At Quarry Bay School we believe assessment is integral to all teaching and learning; that assessment is continuous and that we should assess the process of inquiry as well as the products of inquiry.
The main aim of assessment at Quarry Bay School is to provide feedback on the learning process in order to support and improve learning by empowering students and transforming practice.
Effective assessment uses a range of tools and strategies that take into account the diversity of students’ learning to gather and analyse information about student performance. These strategies are designed to inform practice.
Effective assessment identifies and communicates what students know, understand, can do, and feel at different stages in the learning process and should focus on all five essential areas of learning; the acquisition of knowledge, the understanding of concepts, the mastering of skills, the development of attitudes and the decision to take action.
We believe that effective assessment is dependent on a partnership between student, teachers and parents who should all understand and be actively involved in the assessment process.
The assessment component in the school’s curriculum can be subdivided into three areas.
• Assessing – how we discover what the students know and have learned
• Recording – how we choose to collect and analyse data
• Reporting – how we choose to communicate information about what students know, understand and can do.
The assessment of students development and learning is an essential component of the curriculum, and helps to inform continued development, learning and teaching.
At QBS students are observed in a variety of situations and a wide range of formative and summative assessment strategies are employed, which allow students to demonstrate their achievements.
Assessment in the classroom includes:
• using samples of students’ work or performance to provide information about student learning.
• collecting evidence of students’ understanding and thinking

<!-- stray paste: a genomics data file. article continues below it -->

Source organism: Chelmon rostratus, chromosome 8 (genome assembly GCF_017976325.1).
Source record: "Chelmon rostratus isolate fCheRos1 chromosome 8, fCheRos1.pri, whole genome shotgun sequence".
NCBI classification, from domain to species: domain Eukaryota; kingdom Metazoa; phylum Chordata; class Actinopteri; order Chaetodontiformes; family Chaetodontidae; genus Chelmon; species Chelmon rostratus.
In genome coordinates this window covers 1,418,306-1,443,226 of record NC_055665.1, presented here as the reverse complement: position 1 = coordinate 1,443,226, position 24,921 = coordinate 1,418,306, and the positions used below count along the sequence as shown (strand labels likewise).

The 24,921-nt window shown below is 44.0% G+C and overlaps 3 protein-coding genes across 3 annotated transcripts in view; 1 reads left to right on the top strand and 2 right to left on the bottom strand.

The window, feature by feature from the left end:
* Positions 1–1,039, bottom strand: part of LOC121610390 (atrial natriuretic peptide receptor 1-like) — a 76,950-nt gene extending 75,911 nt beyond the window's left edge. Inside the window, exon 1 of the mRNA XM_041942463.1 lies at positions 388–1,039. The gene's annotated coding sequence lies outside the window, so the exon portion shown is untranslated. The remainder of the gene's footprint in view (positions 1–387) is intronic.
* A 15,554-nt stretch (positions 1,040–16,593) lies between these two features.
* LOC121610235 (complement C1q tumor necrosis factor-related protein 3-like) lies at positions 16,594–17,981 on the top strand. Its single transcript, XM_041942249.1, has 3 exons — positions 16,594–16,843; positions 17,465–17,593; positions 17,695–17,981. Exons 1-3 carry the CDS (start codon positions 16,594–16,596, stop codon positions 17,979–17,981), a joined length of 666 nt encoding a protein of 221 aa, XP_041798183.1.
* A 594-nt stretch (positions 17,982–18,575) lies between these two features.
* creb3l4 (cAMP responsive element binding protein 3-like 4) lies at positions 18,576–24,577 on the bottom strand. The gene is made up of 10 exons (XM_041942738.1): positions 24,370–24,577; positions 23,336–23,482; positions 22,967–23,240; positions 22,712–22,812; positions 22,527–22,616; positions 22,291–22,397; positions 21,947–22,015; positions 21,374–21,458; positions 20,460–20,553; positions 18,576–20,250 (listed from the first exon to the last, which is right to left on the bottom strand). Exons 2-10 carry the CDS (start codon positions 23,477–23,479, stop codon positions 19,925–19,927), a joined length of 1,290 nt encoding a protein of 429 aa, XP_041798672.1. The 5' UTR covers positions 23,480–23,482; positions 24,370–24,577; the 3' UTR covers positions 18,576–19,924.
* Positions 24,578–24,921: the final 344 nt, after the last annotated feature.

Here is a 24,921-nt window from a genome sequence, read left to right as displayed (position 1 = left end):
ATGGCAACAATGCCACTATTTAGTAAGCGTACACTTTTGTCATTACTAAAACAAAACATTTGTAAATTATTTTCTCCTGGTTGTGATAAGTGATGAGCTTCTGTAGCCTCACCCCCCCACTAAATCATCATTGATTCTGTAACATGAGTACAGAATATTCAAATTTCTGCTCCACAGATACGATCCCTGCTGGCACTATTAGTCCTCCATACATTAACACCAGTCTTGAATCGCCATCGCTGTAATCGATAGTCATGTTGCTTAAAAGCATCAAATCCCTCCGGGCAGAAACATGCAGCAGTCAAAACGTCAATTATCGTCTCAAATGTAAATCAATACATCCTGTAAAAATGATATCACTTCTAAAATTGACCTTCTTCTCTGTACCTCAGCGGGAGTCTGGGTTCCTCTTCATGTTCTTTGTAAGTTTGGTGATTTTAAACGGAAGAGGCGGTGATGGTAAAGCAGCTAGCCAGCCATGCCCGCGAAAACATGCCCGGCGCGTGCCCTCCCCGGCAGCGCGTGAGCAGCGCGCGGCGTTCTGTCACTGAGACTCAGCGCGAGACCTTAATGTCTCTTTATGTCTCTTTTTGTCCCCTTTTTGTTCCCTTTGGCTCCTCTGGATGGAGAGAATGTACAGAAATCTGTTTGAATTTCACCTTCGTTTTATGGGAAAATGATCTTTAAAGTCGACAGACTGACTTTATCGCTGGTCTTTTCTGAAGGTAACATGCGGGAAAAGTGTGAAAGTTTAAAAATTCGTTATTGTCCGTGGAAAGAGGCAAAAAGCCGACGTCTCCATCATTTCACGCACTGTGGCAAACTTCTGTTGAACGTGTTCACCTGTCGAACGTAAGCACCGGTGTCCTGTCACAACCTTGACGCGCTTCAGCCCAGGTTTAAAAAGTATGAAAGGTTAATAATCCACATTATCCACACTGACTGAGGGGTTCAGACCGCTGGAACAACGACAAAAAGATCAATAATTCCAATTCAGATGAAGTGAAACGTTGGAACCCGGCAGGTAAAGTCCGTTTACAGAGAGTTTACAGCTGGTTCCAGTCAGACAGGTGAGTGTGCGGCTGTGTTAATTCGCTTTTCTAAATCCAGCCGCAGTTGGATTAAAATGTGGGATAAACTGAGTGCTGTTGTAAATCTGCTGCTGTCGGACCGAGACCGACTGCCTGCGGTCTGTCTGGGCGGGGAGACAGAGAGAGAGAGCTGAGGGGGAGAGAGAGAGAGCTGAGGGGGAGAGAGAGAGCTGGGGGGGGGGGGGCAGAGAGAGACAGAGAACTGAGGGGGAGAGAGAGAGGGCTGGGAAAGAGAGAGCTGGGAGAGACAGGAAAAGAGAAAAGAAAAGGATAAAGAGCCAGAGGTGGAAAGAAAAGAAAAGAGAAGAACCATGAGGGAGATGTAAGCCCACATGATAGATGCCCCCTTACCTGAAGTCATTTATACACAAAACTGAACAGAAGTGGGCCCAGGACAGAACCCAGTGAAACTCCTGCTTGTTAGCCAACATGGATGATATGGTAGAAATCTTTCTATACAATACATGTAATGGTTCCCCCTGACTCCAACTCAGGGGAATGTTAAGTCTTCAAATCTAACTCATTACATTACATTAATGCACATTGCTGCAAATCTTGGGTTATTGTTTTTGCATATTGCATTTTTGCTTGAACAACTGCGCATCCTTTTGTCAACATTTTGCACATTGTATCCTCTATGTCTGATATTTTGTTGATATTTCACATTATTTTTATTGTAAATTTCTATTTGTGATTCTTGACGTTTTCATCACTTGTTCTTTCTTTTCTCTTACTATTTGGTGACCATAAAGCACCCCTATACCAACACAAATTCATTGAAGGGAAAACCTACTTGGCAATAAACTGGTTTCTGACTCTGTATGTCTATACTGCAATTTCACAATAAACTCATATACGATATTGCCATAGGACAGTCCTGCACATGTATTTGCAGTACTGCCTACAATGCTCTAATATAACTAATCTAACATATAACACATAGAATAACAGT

• documenting learning processes of groups and individuals
• engaging students in reflecting on their learning
• Students assessing work produced by themselves and by others
• developing clear rubrics (assessment criteria)
• identifying exemplary student work
• keeping records of test/task results
At QBS we aim to use a range of methods and approaches to gather information about a students learning.
Teachers use a range of methods to document the evidence of student learning and understanding. This at times includes video, audio, photographs and graphic representations. Teachers also have written records of conversations, comments, explanations and hypotheses as well as reflections on pieces of students’ work that form part of a student portfolio. The results of standardised tests are collated centrally, shared with teachers and published to parents via the Gateway system.
Reporting on assessment at QBS includes communicating what students know, understand and can do. Reporting involves parents, students and teachers as partners.
Reporting to parents, students and teachers occurs through:
• Student-teacher throughout the learning process
• Parent-teacher in term 1
• Parent-teacher in term 2
• Student-led with parents in term 3 at the Celebration of Learning day.
The purpose of these conferences is to share information about student progress and to set targets for further development. Mid-year targets are set for reading, writing, Maths and learning behaviours. These are shared with parents at the parent-teacher conference in term 2.
Celebration of Learning Day
The Celebration of Learning day takes place /in term 3. It is an opportunity for students to share their learning with their parents in the regular learning environment.
The Celebration of Learning Day consists of;
• Student led sharing of portfolios between children and parents
• A range of interactive activities which represent authentic learning from the units of inquiry, maths and language, between children and parents.